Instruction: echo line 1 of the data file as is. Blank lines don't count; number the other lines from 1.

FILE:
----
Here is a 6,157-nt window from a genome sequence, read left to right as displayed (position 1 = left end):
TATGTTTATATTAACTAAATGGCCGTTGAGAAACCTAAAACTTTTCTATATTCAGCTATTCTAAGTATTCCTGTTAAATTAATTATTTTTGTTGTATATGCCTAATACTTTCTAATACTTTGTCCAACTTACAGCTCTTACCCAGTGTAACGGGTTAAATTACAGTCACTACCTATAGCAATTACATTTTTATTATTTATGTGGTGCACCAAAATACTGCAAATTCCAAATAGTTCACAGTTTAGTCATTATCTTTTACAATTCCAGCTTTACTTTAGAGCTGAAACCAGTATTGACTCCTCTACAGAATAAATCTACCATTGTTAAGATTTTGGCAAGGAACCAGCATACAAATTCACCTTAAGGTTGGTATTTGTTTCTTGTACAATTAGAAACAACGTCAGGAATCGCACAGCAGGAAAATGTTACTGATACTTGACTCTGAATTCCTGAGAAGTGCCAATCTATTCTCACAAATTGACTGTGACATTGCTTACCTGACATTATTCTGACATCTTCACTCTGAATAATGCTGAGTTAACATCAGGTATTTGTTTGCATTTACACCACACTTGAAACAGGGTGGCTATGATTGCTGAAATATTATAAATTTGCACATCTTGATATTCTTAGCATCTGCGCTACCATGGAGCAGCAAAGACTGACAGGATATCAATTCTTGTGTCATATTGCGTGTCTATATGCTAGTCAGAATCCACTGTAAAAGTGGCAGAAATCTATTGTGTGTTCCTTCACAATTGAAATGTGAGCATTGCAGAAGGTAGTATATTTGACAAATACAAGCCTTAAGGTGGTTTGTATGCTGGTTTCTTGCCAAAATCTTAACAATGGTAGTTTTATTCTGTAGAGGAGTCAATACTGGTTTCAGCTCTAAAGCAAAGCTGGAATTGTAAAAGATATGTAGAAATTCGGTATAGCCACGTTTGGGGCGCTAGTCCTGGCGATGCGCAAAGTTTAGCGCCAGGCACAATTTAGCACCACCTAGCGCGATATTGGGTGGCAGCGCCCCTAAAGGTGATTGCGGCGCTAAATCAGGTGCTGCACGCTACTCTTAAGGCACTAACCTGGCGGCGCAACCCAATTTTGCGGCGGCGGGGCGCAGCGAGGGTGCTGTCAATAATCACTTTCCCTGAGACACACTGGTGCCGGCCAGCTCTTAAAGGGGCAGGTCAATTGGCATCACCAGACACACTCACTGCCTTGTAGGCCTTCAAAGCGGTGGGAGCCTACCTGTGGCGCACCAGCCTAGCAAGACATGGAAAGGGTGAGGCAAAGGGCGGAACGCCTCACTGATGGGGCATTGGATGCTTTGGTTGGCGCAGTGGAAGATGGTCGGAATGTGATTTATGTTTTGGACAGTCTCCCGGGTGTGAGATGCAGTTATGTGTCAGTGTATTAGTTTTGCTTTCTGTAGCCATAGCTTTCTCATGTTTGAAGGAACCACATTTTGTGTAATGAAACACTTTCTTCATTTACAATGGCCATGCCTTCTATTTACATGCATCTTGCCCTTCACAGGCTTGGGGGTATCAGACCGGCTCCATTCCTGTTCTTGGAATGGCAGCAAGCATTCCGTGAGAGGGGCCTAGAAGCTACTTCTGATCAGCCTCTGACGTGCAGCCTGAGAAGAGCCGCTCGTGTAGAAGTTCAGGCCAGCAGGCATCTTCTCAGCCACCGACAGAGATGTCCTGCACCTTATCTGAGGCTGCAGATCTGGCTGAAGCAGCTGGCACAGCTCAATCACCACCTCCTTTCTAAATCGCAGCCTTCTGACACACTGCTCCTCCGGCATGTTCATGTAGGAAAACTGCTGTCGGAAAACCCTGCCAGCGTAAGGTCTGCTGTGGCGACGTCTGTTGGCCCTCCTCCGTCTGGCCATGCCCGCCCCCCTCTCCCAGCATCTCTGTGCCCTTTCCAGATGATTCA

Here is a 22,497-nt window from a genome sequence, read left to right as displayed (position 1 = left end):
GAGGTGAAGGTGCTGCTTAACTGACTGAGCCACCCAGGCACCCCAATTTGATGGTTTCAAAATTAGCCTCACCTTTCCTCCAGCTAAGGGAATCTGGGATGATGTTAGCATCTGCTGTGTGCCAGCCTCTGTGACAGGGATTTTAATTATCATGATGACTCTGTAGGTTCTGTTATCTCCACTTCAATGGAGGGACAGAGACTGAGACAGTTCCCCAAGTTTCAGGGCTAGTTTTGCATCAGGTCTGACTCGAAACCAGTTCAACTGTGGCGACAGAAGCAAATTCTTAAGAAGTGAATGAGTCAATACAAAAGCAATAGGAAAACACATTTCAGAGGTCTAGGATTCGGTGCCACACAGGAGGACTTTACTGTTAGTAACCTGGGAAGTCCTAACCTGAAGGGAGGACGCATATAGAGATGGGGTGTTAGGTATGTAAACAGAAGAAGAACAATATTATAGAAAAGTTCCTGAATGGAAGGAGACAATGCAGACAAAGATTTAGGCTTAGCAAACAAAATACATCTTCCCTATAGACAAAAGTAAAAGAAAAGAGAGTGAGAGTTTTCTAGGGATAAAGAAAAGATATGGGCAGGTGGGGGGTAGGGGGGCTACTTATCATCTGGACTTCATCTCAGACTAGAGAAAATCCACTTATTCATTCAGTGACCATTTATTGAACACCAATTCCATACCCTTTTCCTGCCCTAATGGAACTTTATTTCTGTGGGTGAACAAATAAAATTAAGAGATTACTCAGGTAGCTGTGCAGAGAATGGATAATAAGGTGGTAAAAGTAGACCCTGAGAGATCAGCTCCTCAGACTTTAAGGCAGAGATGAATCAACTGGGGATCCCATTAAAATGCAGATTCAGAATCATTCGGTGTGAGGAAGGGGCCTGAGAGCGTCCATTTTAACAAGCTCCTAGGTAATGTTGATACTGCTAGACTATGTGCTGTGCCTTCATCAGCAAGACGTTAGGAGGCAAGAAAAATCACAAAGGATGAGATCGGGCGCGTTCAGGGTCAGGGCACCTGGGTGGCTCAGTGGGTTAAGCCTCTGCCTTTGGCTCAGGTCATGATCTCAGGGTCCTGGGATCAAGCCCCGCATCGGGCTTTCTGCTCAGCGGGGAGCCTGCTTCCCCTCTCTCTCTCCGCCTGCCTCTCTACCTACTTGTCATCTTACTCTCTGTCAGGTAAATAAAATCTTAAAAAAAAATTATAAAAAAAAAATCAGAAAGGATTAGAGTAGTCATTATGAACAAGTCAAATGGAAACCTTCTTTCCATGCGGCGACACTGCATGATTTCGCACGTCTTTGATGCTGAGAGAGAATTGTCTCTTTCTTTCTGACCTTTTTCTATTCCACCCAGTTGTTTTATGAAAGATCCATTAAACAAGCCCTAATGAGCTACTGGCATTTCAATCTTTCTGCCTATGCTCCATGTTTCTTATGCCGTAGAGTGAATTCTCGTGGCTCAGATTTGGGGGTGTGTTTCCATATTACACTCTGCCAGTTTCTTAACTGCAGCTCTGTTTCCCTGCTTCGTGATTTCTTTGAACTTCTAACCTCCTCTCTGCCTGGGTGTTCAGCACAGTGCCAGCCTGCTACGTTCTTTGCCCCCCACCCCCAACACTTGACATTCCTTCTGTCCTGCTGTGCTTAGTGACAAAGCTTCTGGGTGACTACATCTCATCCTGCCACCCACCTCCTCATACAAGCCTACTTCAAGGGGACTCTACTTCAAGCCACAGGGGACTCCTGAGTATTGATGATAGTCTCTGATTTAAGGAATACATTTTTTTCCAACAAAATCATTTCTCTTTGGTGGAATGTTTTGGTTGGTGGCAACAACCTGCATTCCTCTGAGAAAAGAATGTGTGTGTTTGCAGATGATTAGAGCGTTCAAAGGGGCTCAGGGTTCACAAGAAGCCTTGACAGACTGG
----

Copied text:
Here is a 6,157-nt window from a genome sequence, read left to right as displayed (position 1 = left end):